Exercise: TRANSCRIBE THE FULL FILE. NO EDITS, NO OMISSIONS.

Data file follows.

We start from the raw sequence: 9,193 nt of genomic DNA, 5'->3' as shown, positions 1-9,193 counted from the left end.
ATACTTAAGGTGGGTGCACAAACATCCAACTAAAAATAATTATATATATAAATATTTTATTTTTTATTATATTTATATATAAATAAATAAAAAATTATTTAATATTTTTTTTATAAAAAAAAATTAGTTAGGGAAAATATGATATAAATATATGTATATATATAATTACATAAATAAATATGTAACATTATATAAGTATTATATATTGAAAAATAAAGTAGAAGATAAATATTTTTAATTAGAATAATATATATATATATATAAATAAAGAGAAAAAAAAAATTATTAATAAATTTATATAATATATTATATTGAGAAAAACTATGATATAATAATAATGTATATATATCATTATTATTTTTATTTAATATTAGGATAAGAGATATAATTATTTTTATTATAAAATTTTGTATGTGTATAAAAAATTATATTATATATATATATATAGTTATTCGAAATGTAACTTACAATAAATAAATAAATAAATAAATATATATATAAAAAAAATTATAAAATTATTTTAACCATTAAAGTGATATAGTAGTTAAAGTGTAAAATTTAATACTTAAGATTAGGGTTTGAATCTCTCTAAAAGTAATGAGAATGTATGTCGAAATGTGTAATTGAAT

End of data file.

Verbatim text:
We start from the raw sequence: 9,193 nt of genomic DNA, 5'->3' as shown, positions 1-9,193 counted from the left end.
ATACTTAAGGTGGGTGCACAAACATCCAACTAAAAATAATTATATATATAAATATTTTATTTTTTATTATATTTATATATAAATAAATAAAAAATTATTTAATATTTTTTTTATAAAAAAAAATTAGTTAGGGAAAATATGATATAAATATATGTATATATATAATTACATAAATAAATATGTAACATTATATAAGTATTATATATTGAAAAATAAAGTAGAAGATAAATATTTTTAATTAGAATAATATATATATATATATAAATAAAGAGAAAAAAAAAATTATTAATAAATTTATATAATATATTATATTGAGAAAAACTATGATATAATAATAATGTATATATATCATTATTATTTTTATTTAATATTAGGATAAGAGATATAATTATTTTTATTATAAAATTTTGTATGTGTATAAAAAATTATATTATATATATATATATAGTTATTCGAAATGTAACTTACAATAAATAAATAAATAAATAAATATATATATAAAAAAAATTATAAAATTATTTTAACCATTAAAGTGATATAGTAGTTAAAGTGTAAAATTTAATACTTAAGATTAGGGTTTGAATCTCTCTAAAAGTAATGAGAATGTATGTCGAAATGTGTAATTGAAT